The FDA, which has the responsibility to inspect foods other than meats, fish and dairy, has the capacity to inspect only about 2 percent of the imported food under its jurisdiction. Of the beef, pork and chicken imported, only 8 percent is inspected. Seafood is particularly concerning with only a fraction inspected and nearly one half rejected due to contamination with cancer causing chemicals or antibiotic residue.

Food safety

Food safety is one of the biggest concerns of globalization. Seafood may be a source of contamination but it has not been linked to as many cases of food poisoning as spices or produce. A 2013 report stated that as many as 1,700 people have been sickened in the U.S. from imported spices and that 15 percent of imported coriander and 12 percent of oregano and basil shipments were contaminated with salmonella. Mexico, India and Turkey have been cited for salmonella in spices. Spices as well as produce from Mexico, our biggest trade partner, have been the source of many food poisoning outbreaks – salmonella from papayas, cilantro, cucumbers and fresh and frozen strawberries; hepatitis A from green onions, shigella from parsley; cyclosporiasis from raspberries and cilantro.

According to the author of "Where Am I Eating," Kelsey Timmerman, China's record of distributing toxic melamine-tainted baby formula products and dog food, rice containing cadmium, pork containing borax, mushrooms containing bleach, and soy sauce and apple juice containing arsenic, calls into question the safety of food stuffs originating in China.

While they are not our biggest food trade partner, China provided 25 percent of the frozen spinach, 70 percent of the apple juice, most of our apple juice concentrate, 43 percent of the processed mushrooms and 78 percent of the tilapia consumed in the United States in 2009.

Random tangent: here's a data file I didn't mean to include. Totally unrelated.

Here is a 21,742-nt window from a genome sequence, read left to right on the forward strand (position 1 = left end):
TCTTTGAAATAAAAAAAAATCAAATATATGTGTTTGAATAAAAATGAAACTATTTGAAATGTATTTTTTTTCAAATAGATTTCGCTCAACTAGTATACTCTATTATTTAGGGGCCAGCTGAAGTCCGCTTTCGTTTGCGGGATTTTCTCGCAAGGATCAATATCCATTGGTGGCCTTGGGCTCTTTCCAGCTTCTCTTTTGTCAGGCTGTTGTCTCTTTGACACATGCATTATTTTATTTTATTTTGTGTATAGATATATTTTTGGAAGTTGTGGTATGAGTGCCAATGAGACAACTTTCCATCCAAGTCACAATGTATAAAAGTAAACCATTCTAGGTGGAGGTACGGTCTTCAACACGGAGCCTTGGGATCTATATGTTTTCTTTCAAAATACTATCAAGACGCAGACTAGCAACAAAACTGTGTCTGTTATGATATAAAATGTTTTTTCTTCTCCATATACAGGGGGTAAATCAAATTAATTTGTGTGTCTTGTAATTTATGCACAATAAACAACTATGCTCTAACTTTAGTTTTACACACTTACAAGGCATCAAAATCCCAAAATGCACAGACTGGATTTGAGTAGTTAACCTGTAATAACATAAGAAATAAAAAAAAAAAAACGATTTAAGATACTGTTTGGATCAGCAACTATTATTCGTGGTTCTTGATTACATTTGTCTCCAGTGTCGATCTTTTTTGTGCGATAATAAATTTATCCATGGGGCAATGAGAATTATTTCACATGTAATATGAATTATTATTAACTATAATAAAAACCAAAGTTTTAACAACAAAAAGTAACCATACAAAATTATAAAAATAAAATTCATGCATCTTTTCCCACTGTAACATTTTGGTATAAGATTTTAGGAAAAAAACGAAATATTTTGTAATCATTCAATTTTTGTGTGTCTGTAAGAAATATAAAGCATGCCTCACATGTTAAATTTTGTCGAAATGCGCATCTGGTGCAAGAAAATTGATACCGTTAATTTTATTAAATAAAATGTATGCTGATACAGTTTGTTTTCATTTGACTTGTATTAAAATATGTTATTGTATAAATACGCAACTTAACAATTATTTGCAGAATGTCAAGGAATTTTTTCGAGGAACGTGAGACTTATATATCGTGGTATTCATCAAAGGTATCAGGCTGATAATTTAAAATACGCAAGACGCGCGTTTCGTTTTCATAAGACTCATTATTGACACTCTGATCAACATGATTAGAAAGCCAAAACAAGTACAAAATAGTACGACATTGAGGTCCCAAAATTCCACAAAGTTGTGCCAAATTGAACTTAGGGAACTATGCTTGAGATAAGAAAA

Environmental concerns and fair labor practices

Headlines recently drew attention to Thailand's slave labor force that harvests the largest percentage of shrimp imported into the U.S. Our import laws allow companies to ignore fair labor practices if what they are producing is considered in short supply domestically. Not only are these farms using slaves to produce our pre-peeled shrimp, the shrimp and fish farms of Thailand, Vietnam, China and Ecuador pollute surrounding waters with bacteria and waste, degrading the local environment and damaging habitat for other important species.

Does it matter where your food comes from?

It is important to know where your food comes from and how it is produced. Buying as local as possible improves local economies, access to food and food security. It can also reduce your dependence on potentially unsafe food and reduces support for environmentally destructive production methods. It can help to reduce your "carbon foot print"

How to limit your imported food and increase your safety

• Buy produce only when it is in season – imports to the U.S. are mostly in the winter, when we can't grow our own.

• Make food from scratch to avoid undisclosed ingredients.

• Join a CSA; this may not be truly local but it will be closer.

• In Anchorage, shop at the indoor Center Market on Wednesday and Saturday.

• Add imported spices to your food early in the cooking process that heat can kill any bacteria

• Ask and check food labels for country of origin.

Leslie Shallcross is a registered dietitian and associate professor at the University of Alaska Fairbanks School of Natural Resources and Extension in Anchorage. Call her at 786-6313.